Williams:                     Right, okay.  And so that was at Yale, and so with . . .

Castro:                         We continued that work here.  In 1974, I became a faculty member here at Howard University, and from then on, I did, I’d been doing primarily sickle cell treatment or sickle cell research, almost exclusively, actually.

Williams:                     Oh, okay.  So you’d been treating patients, doing the research as well.  Okay.  I brought my questions just to keep going.

So, as you were working on carbamylation, because what I’m trying to put together is how the different strategies evolved, so one strategy was to increase the oxygen affinity of the red blood cells.  They would have a survival rate.  What eventually happened to that strategy as far as you remember?

Castro:                         Well, it actually was tried in human beings, in sickle cell patients, and it appeared to work.  However, it had side effects because the cyanate carbamylated other proteins, and as I recall, the people got cataracts, and there may also have been neuropathy.  So, therefore, for that reason, even though there was some promise to the carbamylation, that particular strategy was abandoned. I stayed on it for a little while longer because what I wanted to do was to take out the patient’s red cells one unit at a time, carbamylate them in vitro, then freezing them, and then the idea was, if one were to then transfuse those carbamylated cells, once you wash away excess cyanate, then you would have no carbamylation.  You’d just have treated cells.  And we did experiments like that in both humans and in rats, and we did show that even frozen carbamylated cells had a better survival in human beings than their own red cells when they were fresh.  So we thought that was interesting.  But it was basically not very practical because then you would have to be taking blood in large quantities and store them frozen, and the patients were anemic, so they didn’t have too many red cells, so it was interesting, but it just never became practical.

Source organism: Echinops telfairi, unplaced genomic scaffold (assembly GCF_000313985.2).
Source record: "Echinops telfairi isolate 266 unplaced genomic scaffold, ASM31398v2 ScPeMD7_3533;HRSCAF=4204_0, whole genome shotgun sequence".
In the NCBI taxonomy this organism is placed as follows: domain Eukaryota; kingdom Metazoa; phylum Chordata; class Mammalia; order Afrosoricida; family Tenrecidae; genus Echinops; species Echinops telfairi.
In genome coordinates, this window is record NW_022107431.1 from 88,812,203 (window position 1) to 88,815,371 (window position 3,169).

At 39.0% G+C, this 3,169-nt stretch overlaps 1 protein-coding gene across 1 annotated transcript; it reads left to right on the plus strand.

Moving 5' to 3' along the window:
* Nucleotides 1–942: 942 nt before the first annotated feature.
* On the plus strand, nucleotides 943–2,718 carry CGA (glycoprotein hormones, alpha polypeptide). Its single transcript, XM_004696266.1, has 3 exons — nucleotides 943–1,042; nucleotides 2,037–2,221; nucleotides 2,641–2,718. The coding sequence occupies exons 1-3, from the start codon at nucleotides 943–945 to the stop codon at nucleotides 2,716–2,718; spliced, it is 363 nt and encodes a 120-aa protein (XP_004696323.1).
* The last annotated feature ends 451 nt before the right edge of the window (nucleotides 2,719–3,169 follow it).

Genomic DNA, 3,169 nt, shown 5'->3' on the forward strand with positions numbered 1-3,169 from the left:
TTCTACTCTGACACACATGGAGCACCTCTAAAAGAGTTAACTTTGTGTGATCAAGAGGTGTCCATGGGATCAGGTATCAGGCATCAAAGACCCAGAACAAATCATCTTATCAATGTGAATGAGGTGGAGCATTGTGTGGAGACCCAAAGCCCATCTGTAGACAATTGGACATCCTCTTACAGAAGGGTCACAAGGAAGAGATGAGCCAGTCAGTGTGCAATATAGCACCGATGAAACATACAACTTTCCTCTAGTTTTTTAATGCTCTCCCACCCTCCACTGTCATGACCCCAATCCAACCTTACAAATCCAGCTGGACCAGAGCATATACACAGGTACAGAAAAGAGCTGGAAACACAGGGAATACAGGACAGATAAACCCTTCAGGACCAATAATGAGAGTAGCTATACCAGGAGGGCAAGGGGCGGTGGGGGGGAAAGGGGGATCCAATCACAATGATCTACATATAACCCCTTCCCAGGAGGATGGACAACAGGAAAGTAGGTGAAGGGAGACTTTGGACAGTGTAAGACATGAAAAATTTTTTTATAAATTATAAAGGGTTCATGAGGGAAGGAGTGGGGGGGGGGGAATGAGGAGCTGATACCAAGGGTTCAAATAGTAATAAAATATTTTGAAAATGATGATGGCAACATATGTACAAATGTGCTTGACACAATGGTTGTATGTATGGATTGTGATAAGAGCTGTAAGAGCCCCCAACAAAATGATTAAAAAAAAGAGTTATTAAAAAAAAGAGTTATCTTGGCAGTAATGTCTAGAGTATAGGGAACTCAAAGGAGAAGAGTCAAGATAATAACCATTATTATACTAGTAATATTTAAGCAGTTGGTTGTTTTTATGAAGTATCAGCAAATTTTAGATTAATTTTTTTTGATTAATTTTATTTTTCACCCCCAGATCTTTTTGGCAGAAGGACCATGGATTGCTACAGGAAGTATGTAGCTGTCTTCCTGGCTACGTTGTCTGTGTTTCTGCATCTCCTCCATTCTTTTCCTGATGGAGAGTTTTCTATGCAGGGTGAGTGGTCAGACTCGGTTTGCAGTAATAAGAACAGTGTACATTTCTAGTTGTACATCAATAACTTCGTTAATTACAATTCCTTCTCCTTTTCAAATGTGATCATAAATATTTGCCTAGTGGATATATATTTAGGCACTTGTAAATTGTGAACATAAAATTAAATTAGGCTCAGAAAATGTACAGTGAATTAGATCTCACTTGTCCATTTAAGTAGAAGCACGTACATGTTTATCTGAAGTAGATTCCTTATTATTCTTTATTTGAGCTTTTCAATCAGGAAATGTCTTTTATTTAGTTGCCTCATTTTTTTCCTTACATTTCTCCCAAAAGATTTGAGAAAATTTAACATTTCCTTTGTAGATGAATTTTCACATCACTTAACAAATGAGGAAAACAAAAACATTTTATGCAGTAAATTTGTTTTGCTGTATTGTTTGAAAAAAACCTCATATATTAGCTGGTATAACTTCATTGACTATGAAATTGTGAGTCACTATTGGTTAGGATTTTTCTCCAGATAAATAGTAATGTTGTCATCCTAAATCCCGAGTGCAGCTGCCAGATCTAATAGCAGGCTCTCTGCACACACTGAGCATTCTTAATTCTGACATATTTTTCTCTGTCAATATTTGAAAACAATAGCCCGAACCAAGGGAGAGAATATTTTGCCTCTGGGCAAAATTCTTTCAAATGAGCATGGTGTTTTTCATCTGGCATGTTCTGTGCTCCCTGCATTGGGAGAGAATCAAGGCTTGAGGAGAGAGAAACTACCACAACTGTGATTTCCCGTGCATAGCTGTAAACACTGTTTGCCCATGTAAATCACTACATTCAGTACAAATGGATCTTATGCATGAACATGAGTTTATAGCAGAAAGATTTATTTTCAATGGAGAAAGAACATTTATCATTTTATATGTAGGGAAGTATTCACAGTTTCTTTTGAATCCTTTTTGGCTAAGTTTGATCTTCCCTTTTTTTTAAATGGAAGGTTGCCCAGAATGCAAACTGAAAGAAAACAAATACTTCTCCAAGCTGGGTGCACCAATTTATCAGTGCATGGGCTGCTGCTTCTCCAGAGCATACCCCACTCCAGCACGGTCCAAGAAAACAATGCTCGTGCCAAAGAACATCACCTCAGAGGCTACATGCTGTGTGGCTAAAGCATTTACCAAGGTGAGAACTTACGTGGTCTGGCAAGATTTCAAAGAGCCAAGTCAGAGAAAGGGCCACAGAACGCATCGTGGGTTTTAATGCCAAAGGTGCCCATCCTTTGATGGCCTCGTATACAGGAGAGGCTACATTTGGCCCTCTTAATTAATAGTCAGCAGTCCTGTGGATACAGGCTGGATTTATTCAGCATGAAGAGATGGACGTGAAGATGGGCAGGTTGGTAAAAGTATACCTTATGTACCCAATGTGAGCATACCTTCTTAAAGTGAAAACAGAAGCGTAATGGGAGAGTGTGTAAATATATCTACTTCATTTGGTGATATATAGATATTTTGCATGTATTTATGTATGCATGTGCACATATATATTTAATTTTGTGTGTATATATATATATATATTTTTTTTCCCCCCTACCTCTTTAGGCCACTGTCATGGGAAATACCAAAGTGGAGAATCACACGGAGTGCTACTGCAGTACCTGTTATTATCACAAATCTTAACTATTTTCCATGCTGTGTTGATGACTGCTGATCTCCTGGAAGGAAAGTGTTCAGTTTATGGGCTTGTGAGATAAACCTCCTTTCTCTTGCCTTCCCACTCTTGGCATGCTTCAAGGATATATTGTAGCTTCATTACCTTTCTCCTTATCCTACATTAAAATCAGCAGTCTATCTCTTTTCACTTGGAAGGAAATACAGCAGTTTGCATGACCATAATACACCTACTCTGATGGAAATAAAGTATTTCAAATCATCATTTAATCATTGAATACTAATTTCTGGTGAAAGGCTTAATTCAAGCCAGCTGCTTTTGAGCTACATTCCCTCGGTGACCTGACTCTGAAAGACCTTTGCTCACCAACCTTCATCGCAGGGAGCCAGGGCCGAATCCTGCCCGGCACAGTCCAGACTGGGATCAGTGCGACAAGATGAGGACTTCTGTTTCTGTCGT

Williams:                     Because this would have been a preventive treatment; that is, you would have, you would do this to prevent sickle cell crises?

Castro:                         Well, I was thinking it was more like a treatment.  If a patient, for example, became severely anemic, the blood count was very low, rather than giving the patients red cells that don’t sickle but they are from somebody else, you could give a patient’s own red cells that do sickle, but they sickle less than the fresh ones.  So this was the idea.  But the logistics of it were pretty horrendous. To accumulate enough red cells, you have to have a whole blood bank just waiting for you.  So it was a nice theoretical idea, but I don’t think practically it had much chance.

Williams:                     Okay.  So, who were some of the collaborators that you were working with during this period on some of these ideas?

Castro:                         On this idea specifically, or in general?